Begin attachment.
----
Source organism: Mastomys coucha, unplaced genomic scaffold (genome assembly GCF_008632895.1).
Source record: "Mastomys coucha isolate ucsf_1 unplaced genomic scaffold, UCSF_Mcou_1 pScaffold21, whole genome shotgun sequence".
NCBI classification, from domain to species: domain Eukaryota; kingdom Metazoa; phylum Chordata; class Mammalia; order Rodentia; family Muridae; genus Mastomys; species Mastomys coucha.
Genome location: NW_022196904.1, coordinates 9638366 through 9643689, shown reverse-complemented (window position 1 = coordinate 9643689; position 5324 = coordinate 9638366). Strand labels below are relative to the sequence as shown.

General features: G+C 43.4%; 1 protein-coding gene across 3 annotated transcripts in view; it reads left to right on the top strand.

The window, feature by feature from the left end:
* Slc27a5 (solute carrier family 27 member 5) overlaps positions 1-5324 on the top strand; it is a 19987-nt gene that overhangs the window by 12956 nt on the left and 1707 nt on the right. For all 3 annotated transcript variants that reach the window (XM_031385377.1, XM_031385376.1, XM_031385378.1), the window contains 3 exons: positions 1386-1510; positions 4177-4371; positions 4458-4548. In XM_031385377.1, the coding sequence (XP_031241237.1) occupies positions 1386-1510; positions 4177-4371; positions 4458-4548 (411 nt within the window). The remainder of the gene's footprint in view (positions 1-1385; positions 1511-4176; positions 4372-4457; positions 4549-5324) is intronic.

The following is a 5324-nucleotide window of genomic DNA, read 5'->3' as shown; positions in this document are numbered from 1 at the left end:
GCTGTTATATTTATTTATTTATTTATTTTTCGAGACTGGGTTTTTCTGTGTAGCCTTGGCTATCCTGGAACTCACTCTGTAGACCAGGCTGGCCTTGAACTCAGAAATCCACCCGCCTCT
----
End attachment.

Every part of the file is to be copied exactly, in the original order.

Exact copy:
Source organism: Mastomys coucha, unplaced genomic scaffold (genome assembly GCF_008632895.1).
Source record: "Mastomys coucha isolate ucsf_1 unplaced genomic scaffold, UCSF_Mcou_1 pScaffold21, whole genome shotgun sequence".
NCBI classification, from domain to species: domain Eukaryota; kingdom Metazoa; phylum Chordata; class Mammalia; order Rodentia; family Muridae; genus Mastomys; species Mastomys coucha.
Genome location: NW_022196904.1, coordinates 9638366 through 9643689, shown reverse-complemented (window position 1 = coordinate 9643689; position 5324 = coordinate 9638366). Strand labels below are relative to the sequence as shown.

General features: G+C 43.4%; 1 protein-coding gene across 3 annotated transcripts in view; it reads left to right on the top strand.

The window, feature by feature from the left end:
* Slc27a5 (solute carrier family 27 member 5) overlaps positions 1-5324 on the top strand; it is a 19987-nt gene that overhangs the window by 12956 nt on the left and 1707 nt on the right. For all 3 annotated transcript variants that reach the window (XM_031385377.1, XM_031385376.1, XM_031385378.1), the window contains 3 exons: positions 1386-1510; positions 4177-4371; positions 4458-4548. In XM_031385377.1, the coding sequence (XP_031241237.1) occupies positions 1386-1510; positions 4177-4371; positions 4458-4548 (411 nt within the window). The remainder of the gene's footprint in view (positions 1-1385; positions 1511-4176; positions 4372-4457; positions 4549-5324) is intronic.

The following is a 5324-nucleotide window of genomic DNA, read 5'->3' as shown; positions in this document are numbered from 1 at the left end:
GCTGTTATATTTATTTATTTATTTATTTTTCGAGACTGGGTTTTTCTGTGTAGCCTTGGCTATCCTGGAACTCACTCTGTAGACCAGGCTGGCCTTGAACTCAGAAATCCACCCGCCTCT